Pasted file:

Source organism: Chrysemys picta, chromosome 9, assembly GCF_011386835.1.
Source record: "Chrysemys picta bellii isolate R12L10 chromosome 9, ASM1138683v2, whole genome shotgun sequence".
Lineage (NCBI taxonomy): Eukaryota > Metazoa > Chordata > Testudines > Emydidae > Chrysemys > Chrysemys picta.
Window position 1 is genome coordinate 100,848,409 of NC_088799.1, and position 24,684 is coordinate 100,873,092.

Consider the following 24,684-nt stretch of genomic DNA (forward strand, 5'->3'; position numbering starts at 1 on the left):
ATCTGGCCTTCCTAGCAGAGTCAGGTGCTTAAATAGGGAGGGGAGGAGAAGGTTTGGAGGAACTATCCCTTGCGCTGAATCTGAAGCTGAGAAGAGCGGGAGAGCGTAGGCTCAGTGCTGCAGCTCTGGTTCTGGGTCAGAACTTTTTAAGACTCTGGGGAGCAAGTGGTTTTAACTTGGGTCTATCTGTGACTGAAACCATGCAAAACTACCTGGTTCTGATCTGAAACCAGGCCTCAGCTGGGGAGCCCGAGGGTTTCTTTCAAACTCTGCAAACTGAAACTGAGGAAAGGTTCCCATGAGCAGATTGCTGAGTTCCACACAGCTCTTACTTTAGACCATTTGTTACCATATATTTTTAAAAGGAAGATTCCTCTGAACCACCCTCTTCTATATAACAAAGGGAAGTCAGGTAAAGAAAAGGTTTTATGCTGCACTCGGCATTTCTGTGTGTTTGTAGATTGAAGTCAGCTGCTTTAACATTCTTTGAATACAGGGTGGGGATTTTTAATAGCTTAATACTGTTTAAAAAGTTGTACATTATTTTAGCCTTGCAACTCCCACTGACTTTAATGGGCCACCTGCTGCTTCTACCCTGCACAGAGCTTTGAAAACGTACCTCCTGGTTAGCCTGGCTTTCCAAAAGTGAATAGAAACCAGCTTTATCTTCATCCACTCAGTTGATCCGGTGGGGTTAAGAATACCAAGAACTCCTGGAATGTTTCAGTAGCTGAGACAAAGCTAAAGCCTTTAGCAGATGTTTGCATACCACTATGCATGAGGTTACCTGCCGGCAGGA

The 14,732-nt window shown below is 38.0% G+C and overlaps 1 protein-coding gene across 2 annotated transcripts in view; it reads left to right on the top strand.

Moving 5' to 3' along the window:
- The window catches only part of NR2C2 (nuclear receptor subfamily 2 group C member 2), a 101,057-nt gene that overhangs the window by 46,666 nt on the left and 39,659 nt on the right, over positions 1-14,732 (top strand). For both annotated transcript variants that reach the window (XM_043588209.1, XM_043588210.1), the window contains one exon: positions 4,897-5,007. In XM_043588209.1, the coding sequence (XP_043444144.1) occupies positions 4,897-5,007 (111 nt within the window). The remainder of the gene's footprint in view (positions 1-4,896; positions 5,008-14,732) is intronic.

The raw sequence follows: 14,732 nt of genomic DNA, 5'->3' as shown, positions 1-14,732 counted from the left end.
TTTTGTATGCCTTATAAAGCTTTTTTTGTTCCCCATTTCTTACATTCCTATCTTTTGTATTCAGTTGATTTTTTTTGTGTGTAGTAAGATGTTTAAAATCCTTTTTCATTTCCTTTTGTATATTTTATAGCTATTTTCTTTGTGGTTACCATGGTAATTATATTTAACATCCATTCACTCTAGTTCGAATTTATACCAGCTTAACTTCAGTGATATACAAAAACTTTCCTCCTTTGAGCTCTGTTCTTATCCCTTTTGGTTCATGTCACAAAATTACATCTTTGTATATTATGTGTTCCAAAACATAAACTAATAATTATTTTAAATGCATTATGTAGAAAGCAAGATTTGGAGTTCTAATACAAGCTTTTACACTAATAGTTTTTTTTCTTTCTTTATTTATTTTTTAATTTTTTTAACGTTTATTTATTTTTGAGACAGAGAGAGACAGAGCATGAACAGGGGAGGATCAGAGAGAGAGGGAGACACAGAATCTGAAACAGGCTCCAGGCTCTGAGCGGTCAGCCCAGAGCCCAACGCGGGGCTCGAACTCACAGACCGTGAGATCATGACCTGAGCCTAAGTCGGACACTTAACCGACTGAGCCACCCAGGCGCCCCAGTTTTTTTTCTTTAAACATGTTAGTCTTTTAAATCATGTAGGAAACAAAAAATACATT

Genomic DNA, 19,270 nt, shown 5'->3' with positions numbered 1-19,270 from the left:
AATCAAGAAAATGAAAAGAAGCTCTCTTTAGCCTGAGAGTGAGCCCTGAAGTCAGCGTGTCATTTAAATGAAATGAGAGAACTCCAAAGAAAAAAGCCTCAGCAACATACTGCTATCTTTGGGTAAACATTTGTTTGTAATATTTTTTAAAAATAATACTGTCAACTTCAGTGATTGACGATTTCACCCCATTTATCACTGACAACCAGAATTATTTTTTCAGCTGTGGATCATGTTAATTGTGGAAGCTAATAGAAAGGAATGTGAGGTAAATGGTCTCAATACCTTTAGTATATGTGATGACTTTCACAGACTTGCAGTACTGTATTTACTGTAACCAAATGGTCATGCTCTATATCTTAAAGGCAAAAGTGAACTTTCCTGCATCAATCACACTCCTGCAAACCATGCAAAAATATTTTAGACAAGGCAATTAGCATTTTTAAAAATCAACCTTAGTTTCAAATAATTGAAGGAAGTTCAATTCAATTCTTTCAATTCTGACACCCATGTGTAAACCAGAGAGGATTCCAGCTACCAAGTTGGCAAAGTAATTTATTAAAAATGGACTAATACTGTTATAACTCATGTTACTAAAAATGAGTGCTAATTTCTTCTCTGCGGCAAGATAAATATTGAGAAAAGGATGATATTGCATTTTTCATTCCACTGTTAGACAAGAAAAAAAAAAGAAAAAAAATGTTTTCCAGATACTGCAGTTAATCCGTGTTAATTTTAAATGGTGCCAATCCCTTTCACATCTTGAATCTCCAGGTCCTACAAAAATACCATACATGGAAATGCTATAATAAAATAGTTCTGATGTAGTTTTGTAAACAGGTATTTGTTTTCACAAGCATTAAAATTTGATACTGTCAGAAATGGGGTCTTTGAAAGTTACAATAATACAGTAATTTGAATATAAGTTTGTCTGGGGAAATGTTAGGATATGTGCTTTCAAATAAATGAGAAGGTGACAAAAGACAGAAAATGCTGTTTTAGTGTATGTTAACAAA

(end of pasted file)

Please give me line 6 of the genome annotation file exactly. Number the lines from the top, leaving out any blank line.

ATCTGGCCTTCCTAGCAGAGTCAGGTGCTTAAATAGGGAGGGGAGGAGAAGGTTTGGAGGAACTATCCCTTGCGCTGAATCTGAAGCTGAGAAGAGCGGGAGAGCGTAGGCTCAGTGCTGCAGCTCTGGTTCTGGGTCAGAACTTTTTAAGACTCTGGGGAGCAAGTGGTTTTAACTTGGGTCTATCTGTGACTGAAACCATGCAAAACTACCTGGTTCTGATCTGAAACCAGGCCTCAGCTGGGGAGCCCGAGGGTTTCTTTCAAACTCTGCAAACTGAAACTGAGGAAAGGTTCCCATGAGCAGATTGCTGAGTTCCACACAGCTCTTACTTTAGACCATTTGTTACCATATATTTTTAAAAGGAAGATTCCTCTGAACCACCCTCTTCTATATAACAAAGGGAAGTCAGGTAAAGAAAAGGTTTTATGCTGCACTCGGCATTTCTGTGTGTTTGTAGATTGAAGTCAGCTGCTTTAACATTCTTTGAATACAGGGTGGGGATTTTTAATAGCTTAATACTGTTTAAAAAGTTGTACATTATTTTAGCCTTGCAACTCCCACTGACTTTAATGGGCCACCTGCTGCTTCTACCCTGCACAGAGCTTTGAAAACGTACCTCCTGGTTAGCCTGGCTTTCCAAAAGTGAATAGAAACCAGCTTTATCTTCATCCACTCAGTTGATCCGGTGGGGTTAAGAATACCAAGAACTCCTGGAATGTTTCAGTAGCTGAGACAAAGCTAAAGCCTTTAGCAGATGTTTGCATACCACTATGCATGAGGTTACCTGCCGGCAGGA